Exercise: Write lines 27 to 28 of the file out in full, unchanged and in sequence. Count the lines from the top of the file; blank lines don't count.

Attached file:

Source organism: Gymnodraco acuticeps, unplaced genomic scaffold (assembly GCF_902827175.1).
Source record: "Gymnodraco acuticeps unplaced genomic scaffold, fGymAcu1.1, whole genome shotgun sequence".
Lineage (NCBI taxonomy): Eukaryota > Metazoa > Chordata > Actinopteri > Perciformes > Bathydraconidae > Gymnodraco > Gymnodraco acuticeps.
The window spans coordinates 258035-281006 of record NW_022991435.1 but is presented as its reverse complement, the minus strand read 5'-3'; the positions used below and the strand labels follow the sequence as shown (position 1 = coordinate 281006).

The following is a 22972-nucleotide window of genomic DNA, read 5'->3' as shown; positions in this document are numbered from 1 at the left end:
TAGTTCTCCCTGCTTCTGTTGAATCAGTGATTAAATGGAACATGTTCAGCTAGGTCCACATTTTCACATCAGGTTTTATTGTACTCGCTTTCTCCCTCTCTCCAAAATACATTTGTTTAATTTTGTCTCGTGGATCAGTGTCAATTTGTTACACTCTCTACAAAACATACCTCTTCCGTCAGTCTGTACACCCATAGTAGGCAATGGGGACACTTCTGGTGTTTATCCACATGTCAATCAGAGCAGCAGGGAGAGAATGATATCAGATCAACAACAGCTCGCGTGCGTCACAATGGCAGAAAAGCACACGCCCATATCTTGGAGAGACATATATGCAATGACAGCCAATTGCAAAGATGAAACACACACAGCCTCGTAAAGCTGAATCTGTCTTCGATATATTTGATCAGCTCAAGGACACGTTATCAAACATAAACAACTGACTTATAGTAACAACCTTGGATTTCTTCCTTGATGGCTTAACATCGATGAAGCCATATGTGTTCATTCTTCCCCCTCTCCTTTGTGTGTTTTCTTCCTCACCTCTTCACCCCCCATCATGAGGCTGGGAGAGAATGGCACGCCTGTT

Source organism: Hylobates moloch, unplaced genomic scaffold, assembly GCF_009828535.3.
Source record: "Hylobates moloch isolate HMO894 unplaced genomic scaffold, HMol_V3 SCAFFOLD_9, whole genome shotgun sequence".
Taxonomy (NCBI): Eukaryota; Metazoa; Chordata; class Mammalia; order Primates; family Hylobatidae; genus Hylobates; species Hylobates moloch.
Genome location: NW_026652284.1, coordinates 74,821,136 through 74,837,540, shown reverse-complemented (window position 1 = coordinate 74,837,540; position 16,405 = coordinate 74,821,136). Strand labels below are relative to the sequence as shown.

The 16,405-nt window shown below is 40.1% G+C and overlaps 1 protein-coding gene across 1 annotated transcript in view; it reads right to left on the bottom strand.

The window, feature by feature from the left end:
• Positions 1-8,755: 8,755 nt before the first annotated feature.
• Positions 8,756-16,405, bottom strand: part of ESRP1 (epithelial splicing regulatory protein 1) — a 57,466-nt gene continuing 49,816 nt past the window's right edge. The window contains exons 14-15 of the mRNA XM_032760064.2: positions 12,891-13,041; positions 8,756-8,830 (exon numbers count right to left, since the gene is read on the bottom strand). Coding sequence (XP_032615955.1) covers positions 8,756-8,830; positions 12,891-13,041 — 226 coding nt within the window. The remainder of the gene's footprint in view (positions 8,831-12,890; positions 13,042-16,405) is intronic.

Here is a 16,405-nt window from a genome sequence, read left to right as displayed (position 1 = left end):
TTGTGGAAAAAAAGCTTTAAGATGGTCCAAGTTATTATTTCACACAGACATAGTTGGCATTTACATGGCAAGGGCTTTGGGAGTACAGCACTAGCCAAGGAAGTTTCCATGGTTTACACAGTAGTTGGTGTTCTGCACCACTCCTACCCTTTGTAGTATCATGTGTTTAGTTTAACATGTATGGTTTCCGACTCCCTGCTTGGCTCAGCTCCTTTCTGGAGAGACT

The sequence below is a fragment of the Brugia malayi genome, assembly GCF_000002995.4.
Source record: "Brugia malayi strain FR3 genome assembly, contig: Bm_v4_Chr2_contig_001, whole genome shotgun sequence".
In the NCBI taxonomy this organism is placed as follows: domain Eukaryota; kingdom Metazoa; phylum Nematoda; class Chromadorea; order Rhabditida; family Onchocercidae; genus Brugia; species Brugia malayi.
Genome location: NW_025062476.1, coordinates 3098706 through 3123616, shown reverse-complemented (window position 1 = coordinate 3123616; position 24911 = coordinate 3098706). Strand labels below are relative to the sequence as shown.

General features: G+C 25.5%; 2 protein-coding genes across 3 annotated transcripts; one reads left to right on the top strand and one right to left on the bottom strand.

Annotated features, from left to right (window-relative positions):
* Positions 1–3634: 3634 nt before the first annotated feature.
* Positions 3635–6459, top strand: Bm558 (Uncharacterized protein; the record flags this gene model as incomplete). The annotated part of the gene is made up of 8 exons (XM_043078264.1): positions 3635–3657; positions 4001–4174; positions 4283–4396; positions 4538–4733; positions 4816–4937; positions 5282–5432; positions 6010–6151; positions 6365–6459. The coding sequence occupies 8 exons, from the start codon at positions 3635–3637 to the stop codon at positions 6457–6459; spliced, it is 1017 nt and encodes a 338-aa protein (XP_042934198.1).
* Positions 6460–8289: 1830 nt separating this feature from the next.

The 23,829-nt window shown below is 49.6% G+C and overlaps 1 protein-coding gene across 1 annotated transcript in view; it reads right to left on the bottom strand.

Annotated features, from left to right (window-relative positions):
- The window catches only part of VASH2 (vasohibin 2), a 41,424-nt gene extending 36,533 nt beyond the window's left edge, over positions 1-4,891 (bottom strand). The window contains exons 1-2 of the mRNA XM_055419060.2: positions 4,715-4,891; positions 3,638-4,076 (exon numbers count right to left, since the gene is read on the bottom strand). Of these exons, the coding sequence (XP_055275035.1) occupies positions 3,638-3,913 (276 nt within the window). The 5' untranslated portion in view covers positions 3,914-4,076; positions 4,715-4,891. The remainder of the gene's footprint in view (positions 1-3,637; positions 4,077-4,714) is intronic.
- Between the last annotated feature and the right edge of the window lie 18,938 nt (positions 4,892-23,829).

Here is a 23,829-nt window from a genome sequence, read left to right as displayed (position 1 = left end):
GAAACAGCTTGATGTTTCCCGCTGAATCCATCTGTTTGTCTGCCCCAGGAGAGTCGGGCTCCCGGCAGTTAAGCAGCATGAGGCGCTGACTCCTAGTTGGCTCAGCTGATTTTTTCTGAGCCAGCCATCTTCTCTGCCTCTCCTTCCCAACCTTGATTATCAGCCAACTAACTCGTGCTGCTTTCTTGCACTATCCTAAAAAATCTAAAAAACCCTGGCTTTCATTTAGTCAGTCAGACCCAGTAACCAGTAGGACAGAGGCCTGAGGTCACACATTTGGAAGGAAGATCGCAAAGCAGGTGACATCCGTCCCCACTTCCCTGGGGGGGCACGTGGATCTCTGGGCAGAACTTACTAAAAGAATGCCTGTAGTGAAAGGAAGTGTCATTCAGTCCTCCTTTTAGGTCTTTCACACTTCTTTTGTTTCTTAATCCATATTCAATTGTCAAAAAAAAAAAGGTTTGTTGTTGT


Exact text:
Annotated features, from left to right (window-relative positions):
- The window catches only part of VASH2 (vasohibin 2), a 41,424-nt gene extending 36,533 nt beyond the window's left edge, over positions 1-4,891 (bottom strand). The window contains exons 1-2 of the mRNA XM_055419060.2: positions 4,715-4,891; positions 3,638-4,076 (exon numbers count right to left, since the gene is read on the bottom strand). Of these exons, the coding sequence (XP_055275035.1) occupies positions 3,638-3,913 (276 nt within the window). The 5' untranslated portion in view covers positions 3,914-4,076; positions 4,715-4,891. The remainder of the gene's footprint in view (positions 1-3,637; positions 4,077-4,714) is intronic.